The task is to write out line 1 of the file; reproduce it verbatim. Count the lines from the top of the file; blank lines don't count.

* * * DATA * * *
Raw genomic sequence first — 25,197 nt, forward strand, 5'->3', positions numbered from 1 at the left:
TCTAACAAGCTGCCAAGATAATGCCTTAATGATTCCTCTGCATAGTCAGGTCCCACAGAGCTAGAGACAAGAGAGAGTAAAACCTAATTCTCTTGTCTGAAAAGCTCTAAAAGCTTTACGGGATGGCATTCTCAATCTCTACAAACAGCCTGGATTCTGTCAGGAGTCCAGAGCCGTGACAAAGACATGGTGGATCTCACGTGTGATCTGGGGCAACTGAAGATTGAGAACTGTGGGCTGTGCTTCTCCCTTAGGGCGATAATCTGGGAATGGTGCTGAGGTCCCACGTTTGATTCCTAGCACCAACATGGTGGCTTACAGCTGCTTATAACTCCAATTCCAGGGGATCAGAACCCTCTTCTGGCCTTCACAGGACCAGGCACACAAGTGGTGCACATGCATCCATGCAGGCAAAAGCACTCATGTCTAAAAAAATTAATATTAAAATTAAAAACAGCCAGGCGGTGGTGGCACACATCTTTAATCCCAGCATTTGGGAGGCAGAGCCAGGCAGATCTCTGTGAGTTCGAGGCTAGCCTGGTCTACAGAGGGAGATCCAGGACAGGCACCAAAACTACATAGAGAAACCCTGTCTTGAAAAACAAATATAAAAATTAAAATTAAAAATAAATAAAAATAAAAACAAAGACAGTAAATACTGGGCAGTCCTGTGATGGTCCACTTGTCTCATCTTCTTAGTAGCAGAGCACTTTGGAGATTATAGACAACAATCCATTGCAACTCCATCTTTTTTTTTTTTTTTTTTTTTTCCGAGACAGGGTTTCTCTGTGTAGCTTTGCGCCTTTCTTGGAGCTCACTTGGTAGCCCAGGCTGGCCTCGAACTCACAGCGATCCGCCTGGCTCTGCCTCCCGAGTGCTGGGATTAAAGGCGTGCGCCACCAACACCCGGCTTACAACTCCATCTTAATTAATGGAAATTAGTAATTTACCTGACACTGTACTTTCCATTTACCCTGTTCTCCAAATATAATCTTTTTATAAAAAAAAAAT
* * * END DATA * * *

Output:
Raw genomic sequence first — 25,197 nt, forward strand, 5'->3', positions numbered from 1 at the left: